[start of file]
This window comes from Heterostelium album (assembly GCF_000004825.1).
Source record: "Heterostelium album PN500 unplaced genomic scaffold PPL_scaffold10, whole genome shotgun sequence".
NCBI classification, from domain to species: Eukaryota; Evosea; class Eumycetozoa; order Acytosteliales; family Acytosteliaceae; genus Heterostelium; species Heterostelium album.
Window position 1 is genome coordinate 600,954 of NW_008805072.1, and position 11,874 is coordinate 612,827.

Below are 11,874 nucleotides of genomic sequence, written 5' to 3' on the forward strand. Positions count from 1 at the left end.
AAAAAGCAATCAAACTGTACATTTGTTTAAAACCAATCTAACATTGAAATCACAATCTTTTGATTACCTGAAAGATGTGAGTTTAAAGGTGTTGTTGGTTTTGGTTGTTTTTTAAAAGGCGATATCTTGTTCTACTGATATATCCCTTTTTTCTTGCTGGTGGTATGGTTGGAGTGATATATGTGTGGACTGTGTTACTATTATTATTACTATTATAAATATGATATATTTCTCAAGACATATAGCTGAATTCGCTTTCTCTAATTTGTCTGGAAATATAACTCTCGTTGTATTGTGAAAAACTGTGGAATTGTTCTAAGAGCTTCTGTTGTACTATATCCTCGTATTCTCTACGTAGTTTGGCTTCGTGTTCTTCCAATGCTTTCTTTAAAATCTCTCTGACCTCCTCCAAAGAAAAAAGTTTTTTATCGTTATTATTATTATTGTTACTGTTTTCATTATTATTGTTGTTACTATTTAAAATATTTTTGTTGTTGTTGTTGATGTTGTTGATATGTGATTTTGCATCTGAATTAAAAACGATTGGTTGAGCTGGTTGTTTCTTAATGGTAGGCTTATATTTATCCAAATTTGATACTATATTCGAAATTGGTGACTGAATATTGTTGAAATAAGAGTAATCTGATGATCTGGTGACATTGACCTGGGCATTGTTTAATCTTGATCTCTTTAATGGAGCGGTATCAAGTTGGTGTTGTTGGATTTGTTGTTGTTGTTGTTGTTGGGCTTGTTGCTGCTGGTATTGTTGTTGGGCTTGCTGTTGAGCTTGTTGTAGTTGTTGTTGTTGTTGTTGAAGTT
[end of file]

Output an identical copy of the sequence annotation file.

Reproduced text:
This window comes from Heterostelium album (assembly GCF_000004825.1).
Source record: "Heterostelium album PN500 unplaced genomic scaffold PPL_scaffold10, whole genome shotgun sequence".
NCBI classification, from domain to species: Eukaryota; Evosea; class Eumycetozoa; order Acytosteliales; family Acytosteliaceae; genus Heterostelium; species Heterostelium album.
Window position 1 is genome coordinate 600,954 of NW_008805072.1, and position 11,874 is coordinate 612,827.

Below are 11,874 nucleotides of genomic sequence, written 5' to 3' on the forward strand. Positions count from 1 at the left end.
AAAAAGCAATCAAACTGTACATTTGTTTAAAACCAATCTAACATTGAAATCACAATCTTTTGATTACCTGAAAGATGTGAGTTTAAAGGTGTTGTTGGTTTTGGTTGTTTTTTAAAAGGCGATATCTTGTTCTACTGATATATCCCTTTTTTCTTGCTGGTGGTATGGTTGGAGTGATATATGTGTGGACTGTGTTACTATTATTATTACTATTATAAATATGATATATTTCTCAAGACATATAGCTGAATTCGCTTTCTCTAATTTGTCTGGAAATATAACTCTCGTTGTATTGTGAAAAACTGTGGAATTGTTCTAAGAGCTTCTGTTGTACTATATCCTCGTATTCTCTACGTAGTTTGGCTTCGTGTTCTTCCAATGCTTTCTTTAAAATCTCTCTGACCTCCTCCAAAGAAAAAAGTTTTTTATCGTTATTATTATTATTGTTACTGTTTTCATTATTATTGTTGTTACTATTTAAAATATTTTTGTTGTTGTTGTTGATGTTGTTGATATGTGATTTTGCATCTGAATTAAAAACGATTGGTTGAGCTGGTTGTTTCTTAATGGTAGGCTTATATTTATCCAAATTTGATACTATATTCGAAATTGGTGACTGAATATTGTTGAAATAAGAGTAATCTGATGATCTGGTGACATTGACCTGGGCATTGTTTAATCTTGATCTCTTTAATGGAGCGGTATCAAGTTGGTGTTGTTGGATTTGTTGTTGTTGTTGTTGTTGGGCTTGTTGCTGCTGGTATTGTTGTTGGGCTTGCTGTTGAGCTTGTTGTAGTTGTTGTTGTTGTTGTTGAAGTT